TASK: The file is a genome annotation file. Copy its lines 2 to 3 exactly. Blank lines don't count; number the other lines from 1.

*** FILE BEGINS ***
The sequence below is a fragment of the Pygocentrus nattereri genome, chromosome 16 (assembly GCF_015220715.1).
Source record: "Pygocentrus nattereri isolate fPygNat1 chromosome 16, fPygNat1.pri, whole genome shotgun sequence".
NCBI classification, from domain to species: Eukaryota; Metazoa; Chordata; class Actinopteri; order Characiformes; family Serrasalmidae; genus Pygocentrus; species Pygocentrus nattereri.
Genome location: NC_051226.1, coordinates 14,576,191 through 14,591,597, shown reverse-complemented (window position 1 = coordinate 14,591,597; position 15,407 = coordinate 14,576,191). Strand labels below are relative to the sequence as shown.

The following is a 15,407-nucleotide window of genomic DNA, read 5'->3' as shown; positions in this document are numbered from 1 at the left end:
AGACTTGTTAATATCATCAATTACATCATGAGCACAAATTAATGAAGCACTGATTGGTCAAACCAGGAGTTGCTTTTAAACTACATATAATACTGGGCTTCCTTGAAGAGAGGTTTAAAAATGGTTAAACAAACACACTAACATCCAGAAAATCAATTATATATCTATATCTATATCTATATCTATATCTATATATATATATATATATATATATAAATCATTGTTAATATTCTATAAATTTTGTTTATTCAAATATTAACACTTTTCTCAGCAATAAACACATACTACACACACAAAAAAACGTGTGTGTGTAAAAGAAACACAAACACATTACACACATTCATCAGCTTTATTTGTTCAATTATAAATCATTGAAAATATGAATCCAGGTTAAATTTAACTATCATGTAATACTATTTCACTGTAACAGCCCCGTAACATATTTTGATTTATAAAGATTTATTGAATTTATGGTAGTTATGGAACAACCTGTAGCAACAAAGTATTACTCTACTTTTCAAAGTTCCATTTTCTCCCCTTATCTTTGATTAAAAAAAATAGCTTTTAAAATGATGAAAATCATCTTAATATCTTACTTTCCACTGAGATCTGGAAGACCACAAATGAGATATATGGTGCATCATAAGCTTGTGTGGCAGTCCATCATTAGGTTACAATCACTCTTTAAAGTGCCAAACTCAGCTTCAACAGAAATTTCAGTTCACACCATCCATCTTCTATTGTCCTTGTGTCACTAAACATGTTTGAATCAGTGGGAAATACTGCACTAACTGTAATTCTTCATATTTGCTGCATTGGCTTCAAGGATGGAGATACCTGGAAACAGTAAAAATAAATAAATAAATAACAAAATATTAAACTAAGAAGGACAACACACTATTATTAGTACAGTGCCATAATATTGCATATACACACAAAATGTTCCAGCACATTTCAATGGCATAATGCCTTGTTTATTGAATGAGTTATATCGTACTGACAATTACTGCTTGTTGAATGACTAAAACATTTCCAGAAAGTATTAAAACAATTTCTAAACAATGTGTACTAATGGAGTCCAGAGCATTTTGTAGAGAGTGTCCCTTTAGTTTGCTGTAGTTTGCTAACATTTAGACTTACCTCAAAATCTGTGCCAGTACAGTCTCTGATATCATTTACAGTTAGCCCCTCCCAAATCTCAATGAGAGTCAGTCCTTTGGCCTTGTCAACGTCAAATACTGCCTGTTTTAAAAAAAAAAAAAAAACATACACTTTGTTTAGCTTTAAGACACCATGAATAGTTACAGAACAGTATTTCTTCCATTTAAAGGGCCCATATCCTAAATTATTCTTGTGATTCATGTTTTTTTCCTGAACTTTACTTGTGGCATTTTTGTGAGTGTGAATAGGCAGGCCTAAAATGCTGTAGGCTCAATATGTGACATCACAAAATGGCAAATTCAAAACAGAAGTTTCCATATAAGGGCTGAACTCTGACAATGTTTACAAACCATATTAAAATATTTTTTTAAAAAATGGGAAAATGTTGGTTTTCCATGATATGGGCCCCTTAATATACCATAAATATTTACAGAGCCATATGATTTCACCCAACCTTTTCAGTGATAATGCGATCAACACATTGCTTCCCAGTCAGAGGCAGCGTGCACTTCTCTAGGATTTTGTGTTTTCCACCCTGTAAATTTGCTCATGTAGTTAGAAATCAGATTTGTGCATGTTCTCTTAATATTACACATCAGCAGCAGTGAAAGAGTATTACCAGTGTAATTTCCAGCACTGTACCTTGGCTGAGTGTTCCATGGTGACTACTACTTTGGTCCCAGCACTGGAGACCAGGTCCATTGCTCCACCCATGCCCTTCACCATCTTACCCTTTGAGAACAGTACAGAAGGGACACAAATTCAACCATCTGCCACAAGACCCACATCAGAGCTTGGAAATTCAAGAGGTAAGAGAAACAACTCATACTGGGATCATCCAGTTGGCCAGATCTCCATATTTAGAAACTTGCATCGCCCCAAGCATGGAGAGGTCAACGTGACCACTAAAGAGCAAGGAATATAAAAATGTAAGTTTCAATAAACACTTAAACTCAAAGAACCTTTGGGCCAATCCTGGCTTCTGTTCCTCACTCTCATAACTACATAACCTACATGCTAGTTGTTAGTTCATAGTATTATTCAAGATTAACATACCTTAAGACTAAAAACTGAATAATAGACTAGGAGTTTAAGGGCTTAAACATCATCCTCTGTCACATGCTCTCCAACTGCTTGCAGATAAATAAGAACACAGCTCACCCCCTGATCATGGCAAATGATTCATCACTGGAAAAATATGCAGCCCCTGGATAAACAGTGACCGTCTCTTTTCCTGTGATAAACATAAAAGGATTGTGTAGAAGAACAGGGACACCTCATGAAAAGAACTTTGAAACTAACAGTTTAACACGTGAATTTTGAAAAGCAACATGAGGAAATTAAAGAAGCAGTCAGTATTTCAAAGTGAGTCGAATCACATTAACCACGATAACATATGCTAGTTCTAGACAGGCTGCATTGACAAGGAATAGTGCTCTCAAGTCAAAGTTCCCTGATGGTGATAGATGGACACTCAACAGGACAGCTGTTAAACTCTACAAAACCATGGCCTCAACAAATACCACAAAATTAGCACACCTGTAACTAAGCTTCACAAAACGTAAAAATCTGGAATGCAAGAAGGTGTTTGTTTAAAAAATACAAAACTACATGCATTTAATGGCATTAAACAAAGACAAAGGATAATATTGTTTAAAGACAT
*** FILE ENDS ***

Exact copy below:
Source record: "Pygocentrus nattereri isolate fPygNat1 chromosome 16, fPygNat1.pri, whole genome shotgun sequence".
NCBI classification, from domain to species: Eukaryota; Metazoa; Chordata; class Actinopteri; order Characiformes; family Serrasalmidae; genus Pygocentrus; species Pygocentrus nattereri.